And so to the individual films.
|Female Prisoner #701: Scorpion [Joshû 701-gô: Sasori]
As situation and character-setting opening scenes go, the one that kicks of the first film in the series is a bit of a belter. As the Japanese flag flaps in the wind and a uniformed official makes a presentation to warden Goda for his service to the state in front of his militarily lined guards, the ceremony is disrupted by an alarm announcing that two of the inmates have chosen this moment to escape. One of them is Nami, the eponymous prisoner #701, whom we first encounter as she flees through marshland with Yukiko, her comrade/friend/lover (it's left for us to decide which, but they're certainly close), pursued by a posse of angry prison officers and dogs. Despite putting up a spirited fight, both women are quickly caught and hauled back to the prison and a long spell of solitary confinement.
I've yet to see a film or TV series in which solitary confinement looks anything but awful, but here it's grimmer than most, a deep and dark-walled dungeon into which water constantly drips and where you spend your sentence hog-tied on the floor. And when you do get a meal then it's brought to you by a sadistic female trustee who laughs at your misery and pours the food onto the ground beside you with the encouragement to eat like a dog. In the Scorpion films, in keeping with its manga origins, the law of binary oppositions applies, and if you are painted as bad – and almost everybody is – then you're usually portrayed as irredeemably evil and utterly deserving of any punishment that Nami will hopefully dish out at a later date. It's something this smug trustee finds out to her cost when she amuses herself later by dribbling scalding hot miso soup over the seemingly incapacitated Nami, who still finds a way to send her persecutor tumbling to the floor, where she is horribly burned by an entire cauldron of hot soup. Mind you, things don't improve for Nami when she's freed from solitary, as further extreme punishment is dished out for just about anything she does or even thinks about doing, and by punishing the other inmates as well, the guards are also able to turn them against someone they should rightly be standing in solidarity with.
All of this is captured with impressive cinematic economy and a range of eye-catching camera angles, energised hand-held shots and inventive edits. Intermittently reality gives way to striking expressionism, as when a fight involving an angered and injured trustee sees her transformed by lighting and makeup into a kabuki demon. Most extraordinary of all is the flashback sequence in which we learn what Nami did to get banged up in the first place. Where others might give such as a sequence a coloured tint or play games with the soundtrack, Itô goes for artistic broke, throwing reality out of the window in a visually striking blend of stylised imagery, comic book colouring and theatrical artificiality, including rotating sets for scene changes and a glass floor through which to film a sexual assault on Nami and clearly see the leering faces of her attackers, or to bathe her in coloured light in an expressionist rendition of her mood an intent. It's a genuinely jaw-dropping sequence, one that should by rights jar horribly with what has gone before but somehow doesn't, the way having been paved by the camera angles and lighting tricks of the scenes that precede it. What makes this adventurous approach all the more remarkable is that this was director Itô's first solo stint in the director's chair, and the film was not a self-funded indie project but a genre piece for a long established studio that was probably not used to young upstarts playing such games with their commercial material. And this sequence is not there just for the fun of staging it or as an inventive money-saving device – it's here that we learn how a more innocent Nami fell for and lost her virginity to a corrupt detective named Sugimi (an event memorably symbolised by a drop of blood on white canvas that spreads to become the Japanese flag) but ends up being gang-raped by drug dealers as part of an arrangement to buy Sugimi favour with the yakuza.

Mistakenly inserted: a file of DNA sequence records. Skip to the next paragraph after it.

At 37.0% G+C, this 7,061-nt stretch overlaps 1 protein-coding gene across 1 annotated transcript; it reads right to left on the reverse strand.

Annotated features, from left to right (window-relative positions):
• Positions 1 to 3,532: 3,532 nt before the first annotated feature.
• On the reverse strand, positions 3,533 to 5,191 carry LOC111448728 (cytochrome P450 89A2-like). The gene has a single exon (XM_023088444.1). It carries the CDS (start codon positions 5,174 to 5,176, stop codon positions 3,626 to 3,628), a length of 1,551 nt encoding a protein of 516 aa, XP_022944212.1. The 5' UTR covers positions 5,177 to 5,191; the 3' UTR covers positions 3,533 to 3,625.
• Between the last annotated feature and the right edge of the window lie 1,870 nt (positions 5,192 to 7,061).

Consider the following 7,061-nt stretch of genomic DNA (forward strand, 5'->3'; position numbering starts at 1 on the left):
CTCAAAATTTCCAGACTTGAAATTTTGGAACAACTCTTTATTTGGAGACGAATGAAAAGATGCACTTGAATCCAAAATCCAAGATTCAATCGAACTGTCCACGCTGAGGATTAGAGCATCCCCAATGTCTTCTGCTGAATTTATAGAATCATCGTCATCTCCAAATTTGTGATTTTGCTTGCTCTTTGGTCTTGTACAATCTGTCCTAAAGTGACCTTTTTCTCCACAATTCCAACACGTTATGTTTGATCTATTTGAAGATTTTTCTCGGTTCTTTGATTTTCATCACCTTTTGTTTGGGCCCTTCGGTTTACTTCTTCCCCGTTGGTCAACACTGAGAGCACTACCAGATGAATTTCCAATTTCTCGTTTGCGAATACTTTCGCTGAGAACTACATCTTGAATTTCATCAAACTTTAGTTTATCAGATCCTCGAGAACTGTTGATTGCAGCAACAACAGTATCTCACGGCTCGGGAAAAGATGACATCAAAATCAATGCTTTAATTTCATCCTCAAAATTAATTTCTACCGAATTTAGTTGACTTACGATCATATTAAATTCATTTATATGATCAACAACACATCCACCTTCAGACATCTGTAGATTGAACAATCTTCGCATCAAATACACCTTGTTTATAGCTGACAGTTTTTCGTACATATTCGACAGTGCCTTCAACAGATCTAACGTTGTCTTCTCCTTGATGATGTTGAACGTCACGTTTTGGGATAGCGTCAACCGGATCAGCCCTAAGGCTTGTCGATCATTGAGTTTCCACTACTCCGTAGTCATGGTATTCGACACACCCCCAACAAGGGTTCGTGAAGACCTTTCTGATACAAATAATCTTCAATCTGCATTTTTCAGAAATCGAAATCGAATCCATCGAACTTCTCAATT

Nami's unsuccessful attempt to stab Sugimi on the steps of the Tokyo police headquarters in retaliation for his betrayal is what lands her in the clink, but Sugimi wants her permanently out of the picture, and to that end forcibly enlists the help of inmate Katagiri to engineer Nami's "accidental" death. Nami's sole ally here is Shindo (a splendidly self-confident Ôgi Hiroko), a no-nonsense older inmate who appears to side with Nami more out of a desire to enforce a bit of justice on a world where the term seems to have lost all meaning than anything approaching true friendship. And Nami can not only take the harshest punishment, she knows how to turn things around on her jailers, notably when she is thrown in a cell with a female undercover cop, who not only fails to extract the hoped-for confession, but is so effectively seduced by her cellmate that she ends up pleading with her superiors to be allowed to go back in and give it another try.
It all builds to a riot and a stand-off with the guards in which the inmates start to do Sugimi's job for him by swallowing anything that Katagiri tells them about Nami and making her the target for their anger and violence. That the opportunity arises – by chance, as it happens – for Nami to turn things around on Katagiri does not quite deliver the expected rush of cathartic satisfaction, largely due to the unpleasant nature of the fate that she suffers.
Female Prisoner #701: Scorpion is a mother of a debut feature, one that works splendidly as a stand-alone film (no plot threads are left dangling) and gets the series off to a stonking start. There's more gratuitous nudity here than in all of the films that followed put together, but in other ways the film sets the tone for them to build on or creatively develop in their own always individualistic ways.